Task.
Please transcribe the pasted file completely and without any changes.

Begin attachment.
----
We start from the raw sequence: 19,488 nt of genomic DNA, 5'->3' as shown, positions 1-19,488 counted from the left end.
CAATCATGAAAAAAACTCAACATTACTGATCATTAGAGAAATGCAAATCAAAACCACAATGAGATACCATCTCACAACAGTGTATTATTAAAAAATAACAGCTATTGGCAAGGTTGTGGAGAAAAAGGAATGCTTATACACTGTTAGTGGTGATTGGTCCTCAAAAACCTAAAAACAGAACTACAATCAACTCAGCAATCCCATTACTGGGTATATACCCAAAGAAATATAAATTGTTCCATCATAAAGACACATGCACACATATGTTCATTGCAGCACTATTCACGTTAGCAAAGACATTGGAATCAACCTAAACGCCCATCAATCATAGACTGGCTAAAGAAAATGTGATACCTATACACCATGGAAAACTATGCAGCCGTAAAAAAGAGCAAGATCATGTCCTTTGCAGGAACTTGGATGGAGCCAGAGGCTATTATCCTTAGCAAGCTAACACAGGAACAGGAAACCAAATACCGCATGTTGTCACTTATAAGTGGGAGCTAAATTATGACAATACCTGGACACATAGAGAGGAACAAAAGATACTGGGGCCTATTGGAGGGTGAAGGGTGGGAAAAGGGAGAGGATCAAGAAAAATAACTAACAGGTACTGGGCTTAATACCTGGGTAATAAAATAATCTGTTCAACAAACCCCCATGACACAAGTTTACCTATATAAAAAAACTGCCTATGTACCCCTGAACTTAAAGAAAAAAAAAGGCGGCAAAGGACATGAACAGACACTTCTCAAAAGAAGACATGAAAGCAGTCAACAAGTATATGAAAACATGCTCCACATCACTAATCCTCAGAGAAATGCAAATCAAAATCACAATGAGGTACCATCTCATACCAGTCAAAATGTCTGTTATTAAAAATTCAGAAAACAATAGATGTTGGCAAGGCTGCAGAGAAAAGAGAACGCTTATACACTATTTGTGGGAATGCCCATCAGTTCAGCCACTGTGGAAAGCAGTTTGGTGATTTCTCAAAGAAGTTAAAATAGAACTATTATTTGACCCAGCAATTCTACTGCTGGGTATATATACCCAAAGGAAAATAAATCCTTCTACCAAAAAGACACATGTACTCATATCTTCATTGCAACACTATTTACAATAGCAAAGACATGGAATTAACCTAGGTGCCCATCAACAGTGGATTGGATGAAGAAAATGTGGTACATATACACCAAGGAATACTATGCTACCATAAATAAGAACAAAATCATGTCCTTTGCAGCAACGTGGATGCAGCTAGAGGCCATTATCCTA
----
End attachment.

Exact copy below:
We start from the raw sequence: 19,488 nt of genomic DNA, 5'->3' as shown, positions 1-19,488 counted from the left end.
CAATCATGAAAAAAACTCAACATTACTGATCATTAGAGAAATGCAAATCAAAACCACAATGAGATACCATCTCACAACAGTGTATTATTAAAAAATAACAGCTATTGGCAAGGTTGTGGAGAAAAAGGAATGCTTATACACTGTTAGTGGTGATTGGTCCTCAAAAACCTAAAAACAGAACTACAATCAACTCAGCAATCCCATTACTGGGTATATACCCAAAGAAATATAAATTGTTCCATCATAAAGACACATGCACACATATGTTCATTGCAGCACTATTCACGTTAGCAAAGACATTGGAATCAACCTAAACGCCCATCAATCATAGACTGGCTAAAGAAAATGTGATACCTATACACCATGGAAAACTATGCAGCCGTAAAAAAGAGCAAGATCATGTCCTTTGCAGGAACTTGGATGGAGCCAGAGGCTATTATCCTTAGCAAGCTAACACAGGAACAGGAAACCAAATACCGCATGTTGTCACTTATAAGTGGGAGCTAAATTATGACAATACCTGGACACATAGAGAGGAACAAAAGATACTGGGGCCTATTGGAGGGTGAAGGGTGGGAAAAGGGAGAGGATCAAGAAAAATAACTAACAGGTACTGGGCTTAATACCTGGGTAATAAAATAATCTGTTCAACAAACCCCCATGACACAAGTTTACCTATATAAAAAAACTGCCTATGTACCCCTGAACTTAAAGAAAAAAAAAGGCGGCAAAGGACATGAACAGACACTTCTCAAAAGAAGACATGAAAGCAGTCAACAAGTATATGAAAACATGCTCCACATCACTAATCCTCAGAGAAATGCAAATCAAAATCACAATGAGGTACCATCTCATACCAGTCAAAATGTCTGTTATTAAAAATTCAGAAAACAATAGATGTTGGCAAGGCTGCAGAGAAAAGAGAACGCTTATACACTATTTGTGGGAATGCCCATCAGTTCAGCCACTGTGGAAAGCAGTTTGGTGATTTCTCAAAGAAGTTAAAATAGAACTATTATTTGACCCAGCAATTCTACTGCTGGGTATATATACCCAAAGGAAAATAAATCCTTCTACCAAAAAGACACATGTACTCATATCTTCATTGCAACACTATTTACAATAGCAAAGACATGGAATTAACCTAGGTGCCCATCAACAGTGGATTGGATGAAGAAAATGTGGTACATATACACCAAGGAATACTATGCTACCATAAATAAGAACAAAATCATGTCCTTTGCAGCAACGTGGATGCAGCTAGAGGCCATTATCCTA